There’s a chance you may have heard these words mentioned in recent conversation with your doctor, coworker, friend or possibly even on social media. But, do you truly understand why “gut health” is such a hot topic of conversation lately?
With this episode, we hope to help you understand the microbiome on a deeper level while leaving you with tangible tips and tricks of what you can do about it – how to avoid the things that may be harming you – and how to replenish the good bacteria in your body that’s trying to help you thrive and survive.
Our microbiome is most easily defined as the bacterial cells living on us and in us – think: on our skin and in our stomach/intestines, mouth, nose, and vagina.
At minute two – Laura shares our “FUN FACT OF THE DAY” discovered by the University of Colorado – Did you know that there are potentially anywhere from ten to one-hundred trillion microbial cells living in and on us as humans?
Most people aren’t aware of the fact that bacterial cells outnumber us individually to that level – but, it’s true and so powerful when it comes to the potential variables within our long-term health.
The study mentioned above also references a statistic we find fascinating: They reported something along the lines of discovering that within 20 minutes of birth, infants born vaginally have a richly developed microbiome resembling that of their mother’s vagina. Where as, infants born via c-section conversely do not show the same type of microbiome, their microbiome is more likely to closely resemble that of the bacterial variety only present on their mothers skin.
In this episode, Laura & Briana dive deep into the factors that can alter the healthy balance of your microbiome beginning at birth an extending into adulthood. It all begins with the way you were born (c-section or vaginally, breastfed or bottle fed, did you have a pet growing up as a child? Take multiple rounds of antibiotics? Use hand sanitizer on everything? ) . There’s no right answer – because most of that was out of our control, but it’s what we can do about it now that matters most.
It all comes down to daily exposures, medications, antibiotics, stress and so much more that you might not otherwise realize are affecting your health on a daily basis.
In summary – your gut helps to balance your immune system, mood, cognitive abilities, digestion, hormones…. Everything inside of us that we didn’t realize we had much control over until now
– – –
Still eager to learn more? We Highly recommend you checkout Dr. Josh Axe’s website as a resource for easy to understand information about the microbiome and more.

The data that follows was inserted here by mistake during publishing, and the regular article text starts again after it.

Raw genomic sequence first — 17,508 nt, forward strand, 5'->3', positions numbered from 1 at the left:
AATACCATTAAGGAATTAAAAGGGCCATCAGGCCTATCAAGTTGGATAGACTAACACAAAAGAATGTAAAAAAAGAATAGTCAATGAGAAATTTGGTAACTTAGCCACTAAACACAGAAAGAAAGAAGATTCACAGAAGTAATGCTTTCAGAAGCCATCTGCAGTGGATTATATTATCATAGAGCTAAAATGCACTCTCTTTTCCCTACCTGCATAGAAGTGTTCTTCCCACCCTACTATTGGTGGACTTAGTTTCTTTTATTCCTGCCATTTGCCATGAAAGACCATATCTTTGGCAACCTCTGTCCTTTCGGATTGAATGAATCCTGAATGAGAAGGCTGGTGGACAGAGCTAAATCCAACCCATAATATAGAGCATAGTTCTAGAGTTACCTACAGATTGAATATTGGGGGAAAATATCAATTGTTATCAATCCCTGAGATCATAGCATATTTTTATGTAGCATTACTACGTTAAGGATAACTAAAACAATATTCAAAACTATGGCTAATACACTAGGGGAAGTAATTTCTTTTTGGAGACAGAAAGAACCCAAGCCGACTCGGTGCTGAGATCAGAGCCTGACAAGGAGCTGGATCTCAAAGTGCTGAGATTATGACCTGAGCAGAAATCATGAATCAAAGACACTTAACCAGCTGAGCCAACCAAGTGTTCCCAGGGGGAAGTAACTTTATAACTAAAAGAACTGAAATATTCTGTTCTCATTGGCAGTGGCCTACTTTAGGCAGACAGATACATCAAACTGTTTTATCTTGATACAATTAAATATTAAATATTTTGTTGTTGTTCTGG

– – –
He also has a book with deeper information and solutions for gut health you might find interesting:
– – –
lastly, we’d love to see you at SHE DAY – APRIL 29th, 2018 – in Phoenix, Arizona. Learn more & purchase tickets at:
– – –
Join our community on instagram for daily motivation @criticalconversations
Thank you so much for your support! Please be sure to ‘subscribe’ leave us a rating and review if you haven’t already and share this episode with your friends or family!
We truly appreciate YOU.
– Laura Gluck & Briana Reesing –
*LEGAL DISCLAIMER: The information in this podcast is to be viewed as general knowledge and is not a substitute for professional medical help. Our opinions are our own and do not reflect that of our employers. We are registered nurses, not doctors, pharmacists or nutritionists.
We are providing general information and are here to open up conversation on heath care related topics. The content found here is our educated opinions and, should you require medical assistance, we urge you to seek medical professionals who are equipped to give you the personalized care you need.
Thank you for listening to our podcast, we hope you enjoy it.
- The Human Microbiome: How It Works + a Diet for Gut Health by Dr. Josh Axe
- (32) Dominguez-Bello MG, Costello EK, Contreras M, Magris M, Hidalgo G, Fierer N, Knight R. Delivery mode shapes the acquisition and structure of the initial microbiota across multiple body habitats in newborns.Proceedings of the National Academy of Sciences of the United States of America. 2010;107:11971–11975. [PMC free article] [PubMed]
- (33) Palmer C, Bik EM, DiGiulio DB, Relman DA, Brown PO. Development of the human infant intestinal microbiota.PLoS Biol. 2007;5:e177. [PMC free article] [PubMed]
- Probiotic Bifidobacterium longum NCC3001 Reduces Depression Scores and Alters Brain Activity: A Pilot Study in Patients With Irritable Bowel Syndrome.
- NIH: The Common Fund’s Human Microbiome Project (HMP) developed research resources to enable the study of the microbial communities that live in and on our bodies and the roles they play in human health and disease.